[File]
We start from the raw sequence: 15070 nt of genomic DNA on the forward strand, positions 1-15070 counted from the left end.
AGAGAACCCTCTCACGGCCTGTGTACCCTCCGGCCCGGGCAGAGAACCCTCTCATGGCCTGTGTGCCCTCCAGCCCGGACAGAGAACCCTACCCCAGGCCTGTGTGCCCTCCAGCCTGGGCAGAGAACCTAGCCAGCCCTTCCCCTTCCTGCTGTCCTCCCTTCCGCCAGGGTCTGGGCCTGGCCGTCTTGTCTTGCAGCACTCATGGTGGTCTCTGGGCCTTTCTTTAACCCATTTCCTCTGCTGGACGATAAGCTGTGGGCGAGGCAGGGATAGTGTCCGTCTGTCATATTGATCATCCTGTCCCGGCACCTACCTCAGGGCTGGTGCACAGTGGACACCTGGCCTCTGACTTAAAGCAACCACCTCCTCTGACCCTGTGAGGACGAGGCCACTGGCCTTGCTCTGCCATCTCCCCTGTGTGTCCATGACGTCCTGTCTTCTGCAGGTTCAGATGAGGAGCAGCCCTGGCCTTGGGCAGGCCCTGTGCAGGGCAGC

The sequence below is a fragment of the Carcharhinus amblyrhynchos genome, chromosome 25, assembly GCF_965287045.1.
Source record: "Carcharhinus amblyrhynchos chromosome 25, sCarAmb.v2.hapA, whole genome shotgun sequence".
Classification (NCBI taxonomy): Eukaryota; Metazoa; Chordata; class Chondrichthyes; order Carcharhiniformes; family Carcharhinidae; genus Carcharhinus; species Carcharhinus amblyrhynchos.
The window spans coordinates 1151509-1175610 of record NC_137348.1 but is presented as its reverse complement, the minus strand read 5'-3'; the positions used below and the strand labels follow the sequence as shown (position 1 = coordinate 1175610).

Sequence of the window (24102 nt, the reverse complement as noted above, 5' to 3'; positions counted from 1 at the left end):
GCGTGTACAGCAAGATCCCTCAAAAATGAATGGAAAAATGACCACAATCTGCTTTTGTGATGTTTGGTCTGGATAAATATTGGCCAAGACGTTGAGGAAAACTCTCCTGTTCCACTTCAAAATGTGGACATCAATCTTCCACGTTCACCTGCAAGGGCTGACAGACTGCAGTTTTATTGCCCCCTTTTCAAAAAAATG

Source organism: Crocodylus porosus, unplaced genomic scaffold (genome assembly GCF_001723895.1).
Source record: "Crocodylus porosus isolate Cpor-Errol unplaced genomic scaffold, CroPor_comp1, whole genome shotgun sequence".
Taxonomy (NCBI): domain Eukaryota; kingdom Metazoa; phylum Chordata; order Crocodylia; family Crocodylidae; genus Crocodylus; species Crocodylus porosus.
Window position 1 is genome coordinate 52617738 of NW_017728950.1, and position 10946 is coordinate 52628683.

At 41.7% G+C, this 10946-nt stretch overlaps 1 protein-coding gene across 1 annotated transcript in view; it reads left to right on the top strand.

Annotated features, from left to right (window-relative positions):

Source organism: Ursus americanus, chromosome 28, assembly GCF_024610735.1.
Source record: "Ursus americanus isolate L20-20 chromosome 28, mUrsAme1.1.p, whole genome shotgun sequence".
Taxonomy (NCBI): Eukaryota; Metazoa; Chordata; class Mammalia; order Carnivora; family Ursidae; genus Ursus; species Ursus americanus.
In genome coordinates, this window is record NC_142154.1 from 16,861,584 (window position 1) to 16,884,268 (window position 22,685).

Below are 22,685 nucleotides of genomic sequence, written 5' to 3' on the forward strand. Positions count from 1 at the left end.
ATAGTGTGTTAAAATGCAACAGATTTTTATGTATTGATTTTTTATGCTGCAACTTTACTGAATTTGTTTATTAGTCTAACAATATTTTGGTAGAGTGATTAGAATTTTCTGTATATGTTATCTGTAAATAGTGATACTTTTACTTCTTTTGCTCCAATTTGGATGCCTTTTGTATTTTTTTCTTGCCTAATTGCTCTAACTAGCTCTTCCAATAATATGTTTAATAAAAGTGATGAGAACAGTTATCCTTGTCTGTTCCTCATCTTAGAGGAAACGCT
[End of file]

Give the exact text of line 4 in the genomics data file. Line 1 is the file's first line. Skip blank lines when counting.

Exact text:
Source record: "Carcharhinus amblyrhynchos chromosome 25, sCarAmb.v2.hapA, whole genome shotgun sequence".